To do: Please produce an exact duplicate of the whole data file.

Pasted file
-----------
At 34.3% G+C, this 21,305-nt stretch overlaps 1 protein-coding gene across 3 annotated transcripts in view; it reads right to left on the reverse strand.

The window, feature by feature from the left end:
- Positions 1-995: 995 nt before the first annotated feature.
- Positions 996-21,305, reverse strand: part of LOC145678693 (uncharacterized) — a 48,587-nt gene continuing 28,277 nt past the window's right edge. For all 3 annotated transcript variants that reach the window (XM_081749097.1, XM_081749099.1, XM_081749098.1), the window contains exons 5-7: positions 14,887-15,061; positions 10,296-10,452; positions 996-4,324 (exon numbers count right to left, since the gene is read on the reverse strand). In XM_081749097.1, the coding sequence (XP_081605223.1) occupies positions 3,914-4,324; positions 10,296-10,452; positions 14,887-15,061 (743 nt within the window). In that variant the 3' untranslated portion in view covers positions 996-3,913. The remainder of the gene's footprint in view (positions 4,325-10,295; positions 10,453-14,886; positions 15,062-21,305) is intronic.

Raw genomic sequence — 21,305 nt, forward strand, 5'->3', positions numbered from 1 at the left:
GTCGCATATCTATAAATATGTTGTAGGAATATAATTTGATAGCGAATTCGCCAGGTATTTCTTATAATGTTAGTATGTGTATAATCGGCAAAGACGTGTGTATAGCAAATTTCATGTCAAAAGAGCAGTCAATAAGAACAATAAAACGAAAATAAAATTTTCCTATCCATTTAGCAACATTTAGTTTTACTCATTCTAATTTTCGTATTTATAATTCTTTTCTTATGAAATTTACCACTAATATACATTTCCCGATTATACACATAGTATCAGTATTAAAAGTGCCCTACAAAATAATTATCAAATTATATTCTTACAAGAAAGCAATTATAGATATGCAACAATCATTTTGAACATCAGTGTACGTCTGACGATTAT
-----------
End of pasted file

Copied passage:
At 34.3% G+C, this 21,305-nt stretch overlaps 1 protein-coding gene across 3 annotated transcripts in view; it reads right to left on the reverse strand.

The window, feature by feature from the left end:
- Positions 1-995: 995 nt before the first annotated feature.
- Positions 996-21,305, reverse strand: part of LOC145678693 (uncharacterized) — a 48,587-nt gene continuing 28,277 nt past the window's right edge. For all 3 annotated transcript variants that reach the window (XM_081749097.1, XM_081749099.1, XM_081749098.1), the window contains exons 5-7: positions 14,887-15,061; positions 10,296-10,452; positions 996-4,324 (exon numbers count right to left, since the gene is read on the reverse strand). In XM_081749097.1, the coding sequence (XP_081605223.1) occupies positions 3,914-4,324; positions 10,296-10,452; positions 14,887-15,061 (743 nt within the window). In that variant the 3' untranslated portion in view covers positions 996-3,913. The remainder of the gene's footprint in view (positions 4,325-10,295; positions 10,453-14,886; positions 15,062-21,305) is intronic.

Raw genomic sequence — 21,305 nt, forward strand, 5'->3', positions numbered from 1 at the left:
GTCGCATATCTATAAATATGTTGTAGGAATATAATTTGATAGCGAATTCGCCAGGTATTTCTTATAATGTTAGTATGTGTATAATCGGCAAAGACGTGTGTATAGCAAATTTCATGTCAAAAGAGCAGTCAATAAGAACAATAAAACGAAAATAAAATTTTCCTATCCATTTAGCAACATTTAGTTTTACTCATTCTAATTTTCGTATTTATAATTCTTTTCTTATGAAATTTACCACTAATATACATTTCCCGATTATACACATAGTATCAGTATTAAAAGTGCCCTACAAAATAATTATCAAATTATATTCTTACAAGAAAGCAATTATAGATATGCAACAATCATTTTGAACATCAGTGTACGTCTGACGATTAT